Intellectual Courage: Being Willing to Challenge Beliefs
Now let's consider intellectual courage:
The opposite of intellectual courage, intellectual cowardice, is the fear of ideas that do not conform to one's own. If we lack intellectual courage, we are afraid of giving serious consideration to ideas, beliefs, or viewpoints that we perceive as dangerous. We feel personally threatened by some ideas when they conflict significantly with our personal identity—when we feel that an attack on the ideas is an attack on us as a person.
All of the following ideas are "sacred" in the minds of some people: being a conservative, being a liberal; believing in God, disbelieving in God; believing in capitalism, believing in socialism; believing in abortion, disbelieving in abortion; believing in capital punishment, disbelieving in capital punishment. No matter what side we are on, we often say of ourselves: "I am a (an) [insert sacred belief here; for example, I am a Christian. I am a conservative. I am a socialist. I am an atheist]."
Once we define who we are in relation to an emotional commitment to a belief, we are likely to experience inner fear when that idea or belief is questioned. Questioning the belief seems to be questioning us. The intensely personal fear that we feel operates as a barrier in our minds to being fair (to the opposing belief). When we do seem to consider the opposing idea, we subconsciously undermine it, presenting it in its weakest form, in order to reject it. This is one form of intellectual cowardice. Sometimes, then, we need intellectual courage to overcome our self-created inner fear—the fear we ourselves have created by linking our identity to a specific set of beliefs.
Intellectual courage is just as important in our professional as in our personal lives. If, for example, we are unable to analyze the work-related beliefs we hold, then we are essentially trapped by those beliefs. We do not have the courage to question what we have always taken for granted. We are unable to question the beliefs collectively held by our co-workers. We are unable to question, for example, the ethics of our decisions and our behavior at work. But fair-minded managers, employers, and employees do not hesitate to question what has always been considered "sacred" or what is taken for granted by others in their group. It is not uncommon, for example, for employees to think within a sort of "mob mentality" against management, which often includes routinely gossiping to one another about management practices, especially those practices that impact them. Those with intellectual courage, rather than participating in such gossip in a mindless way, will begin to question the source of the gossip. They will question whether there is good reason for the group to be disgruntled, or whether the group is irrational in its expectations of management.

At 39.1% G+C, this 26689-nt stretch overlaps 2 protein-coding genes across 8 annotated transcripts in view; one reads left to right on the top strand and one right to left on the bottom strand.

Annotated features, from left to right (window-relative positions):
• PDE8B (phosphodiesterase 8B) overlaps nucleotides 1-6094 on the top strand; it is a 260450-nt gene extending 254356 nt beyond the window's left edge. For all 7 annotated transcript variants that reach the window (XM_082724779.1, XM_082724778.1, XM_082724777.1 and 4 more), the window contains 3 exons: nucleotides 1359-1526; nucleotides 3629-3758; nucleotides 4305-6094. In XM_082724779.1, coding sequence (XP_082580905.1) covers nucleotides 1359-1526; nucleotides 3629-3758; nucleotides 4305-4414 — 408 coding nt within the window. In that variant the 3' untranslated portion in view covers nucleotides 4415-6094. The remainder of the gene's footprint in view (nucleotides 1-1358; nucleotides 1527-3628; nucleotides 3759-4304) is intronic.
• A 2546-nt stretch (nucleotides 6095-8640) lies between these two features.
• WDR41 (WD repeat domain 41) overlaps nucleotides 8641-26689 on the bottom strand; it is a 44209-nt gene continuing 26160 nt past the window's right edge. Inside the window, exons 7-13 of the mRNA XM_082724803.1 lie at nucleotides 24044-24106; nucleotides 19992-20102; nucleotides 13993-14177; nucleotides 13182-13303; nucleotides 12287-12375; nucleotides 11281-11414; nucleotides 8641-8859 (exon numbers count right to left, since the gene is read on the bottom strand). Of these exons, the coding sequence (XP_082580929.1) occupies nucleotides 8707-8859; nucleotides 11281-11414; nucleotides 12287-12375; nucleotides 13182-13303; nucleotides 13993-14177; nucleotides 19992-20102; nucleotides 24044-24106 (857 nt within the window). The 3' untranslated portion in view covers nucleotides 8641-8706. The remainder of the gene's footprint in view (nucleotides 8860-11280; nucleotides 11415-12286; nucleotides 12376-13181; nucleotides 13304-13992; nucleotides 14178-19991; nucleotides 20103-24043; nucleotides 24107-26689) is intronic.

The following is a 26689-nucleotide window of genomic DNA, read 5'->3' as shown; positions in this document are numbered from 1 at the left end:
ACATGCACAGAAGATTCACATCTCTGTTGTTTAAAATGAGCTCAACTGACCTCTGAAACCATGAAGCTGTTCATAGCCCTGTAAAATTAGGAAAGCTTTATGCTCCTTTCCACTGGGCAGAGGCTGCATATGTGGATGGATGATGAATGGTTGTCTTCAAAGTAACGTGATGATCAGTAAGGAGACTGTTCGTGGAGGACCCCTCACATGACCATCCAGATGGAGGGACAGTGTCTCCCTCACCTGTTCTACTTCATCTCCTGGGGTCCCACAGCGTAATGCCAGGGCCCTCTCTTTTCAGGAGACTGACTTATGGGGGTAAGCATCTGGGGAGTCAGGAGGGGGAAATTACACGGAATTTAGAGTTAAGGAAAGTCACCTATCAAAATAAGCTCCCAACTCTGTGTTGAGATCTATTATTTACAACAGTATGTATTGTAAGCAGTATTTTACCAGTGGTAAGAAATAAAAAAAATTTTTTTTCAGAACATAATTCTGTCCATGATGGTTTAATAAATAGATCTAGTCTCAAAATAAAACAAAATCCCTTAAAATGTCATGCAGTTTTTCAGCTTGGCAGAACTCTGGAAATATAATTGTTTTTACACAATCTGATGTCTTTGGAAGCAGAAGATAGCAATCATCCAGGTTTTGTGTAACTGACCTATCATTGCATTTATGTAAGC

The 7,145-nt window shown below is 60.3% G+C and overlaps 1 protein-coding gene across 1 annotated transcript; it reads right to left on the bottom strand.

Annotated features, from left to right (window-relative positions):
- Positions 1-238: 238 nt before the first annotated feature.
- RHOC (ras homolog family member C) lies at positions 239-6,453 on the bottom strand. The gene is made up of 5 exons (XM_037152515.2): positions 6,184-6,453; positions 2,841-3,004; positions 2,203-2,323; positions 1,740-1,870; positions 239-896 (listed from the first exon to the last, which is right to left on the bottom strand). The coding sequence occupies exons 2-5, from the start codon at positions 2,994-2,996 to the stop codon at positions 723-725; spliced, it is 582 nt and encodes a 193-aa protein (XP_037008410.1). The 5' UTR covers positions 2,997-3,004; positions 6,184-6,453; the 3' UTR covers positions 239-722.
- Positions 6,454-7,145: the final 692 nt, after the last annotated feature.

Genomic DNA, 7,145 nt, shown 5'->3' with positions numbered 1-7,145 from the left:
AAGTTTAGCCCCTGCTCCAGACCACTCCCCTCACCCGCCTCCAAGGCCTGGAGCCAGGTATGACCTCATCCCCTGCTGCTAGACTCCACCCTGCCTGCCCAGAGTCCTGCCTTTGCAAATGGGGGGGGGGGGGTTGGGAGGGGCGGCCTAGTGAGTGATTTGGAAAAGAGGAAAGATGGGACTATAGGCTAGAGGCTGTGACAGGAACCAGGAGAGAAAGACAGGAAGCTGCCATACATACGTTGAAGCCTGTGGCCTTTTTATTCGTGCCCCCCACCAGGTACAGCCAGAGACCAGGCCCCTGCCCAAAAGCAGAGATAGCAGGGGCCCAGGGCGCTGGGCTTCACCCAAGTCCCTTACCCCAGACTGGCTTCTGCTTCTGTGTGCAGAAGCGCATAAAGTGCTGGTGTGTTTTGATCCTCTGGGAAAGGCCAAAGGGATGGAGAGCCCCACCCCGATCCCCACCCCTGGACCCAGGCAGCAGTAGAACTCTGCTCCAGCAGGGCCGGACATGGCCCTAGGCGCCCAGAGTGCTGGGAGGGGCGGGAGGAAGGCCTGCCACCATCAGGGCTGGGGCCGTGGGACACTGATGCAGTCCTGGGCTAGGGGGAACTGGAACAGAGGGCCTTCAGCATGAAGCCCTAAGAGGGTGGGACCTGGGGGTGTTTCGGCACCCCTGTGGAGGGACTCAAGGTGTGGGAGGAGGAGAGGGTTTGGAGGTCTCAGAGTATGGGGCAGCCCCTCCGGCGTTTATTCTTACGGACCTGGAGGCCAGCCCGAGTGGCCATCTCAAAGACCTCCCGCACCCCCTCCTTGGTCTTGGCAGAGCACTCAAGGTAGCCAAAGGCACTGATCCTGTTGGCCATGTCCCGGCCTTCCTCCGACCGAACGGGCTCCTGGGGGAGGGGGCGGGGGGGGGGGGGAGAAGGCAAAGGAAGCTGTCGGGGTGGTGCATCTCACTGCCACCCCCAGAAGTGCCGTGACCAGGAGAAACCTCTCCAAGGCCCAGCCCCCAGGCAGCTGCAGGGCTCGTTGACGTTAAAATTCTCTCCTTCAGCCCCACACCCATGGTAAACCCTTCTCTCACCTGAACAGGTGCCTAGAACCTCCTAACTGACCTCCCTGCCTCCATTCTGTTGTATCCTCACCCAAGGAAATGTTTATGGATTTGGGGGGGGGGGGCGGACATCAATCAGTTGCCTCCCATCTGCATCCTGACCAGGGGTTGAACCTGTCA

Another important reason to acquire intellectual courage is to overcome the fear of rejection by others because they hold certain beliefs and are likely to reject us if we challenge those beliefs. This is where we invest the group with the power to intimidate us, and such power is destructive. Many people live their lives in the eyes of others and cannot approve of themselves unless others approve of them. Fear of rejection is often lurking in the back of their minds. Few people challenge the ideologies or belief systems of the groups to which they belong. This is the second form of intellectual cowardice. Both make it impossible to be fair to the ideas that are contrary to our, or our group's, identity.
You might note in passing an alternative way to form your personal identity. This is not in terms of the content of any given idea (what you actually believe) but, instead, in terms of the process by which you came to it. This is what it means to take on the identity of a critical thinker. Consider the following resolution:
With such an identity, intellectual courage becomes more meaningful to us, and fair-mindedness more essential. We are no longer afraid to consider beliefs that are contrary to our present beliefs. We are not afraid of being proven wrong. We freely admit to having made mistakes in the past. We are happy to correct any mistakes we are still making: Tell me what you believe and why you believe it, and maybe I can learn from your thinking. I have cast off many early beliefs. I am ready to abandon as many of the present beliefs as are not consistent with the way things are.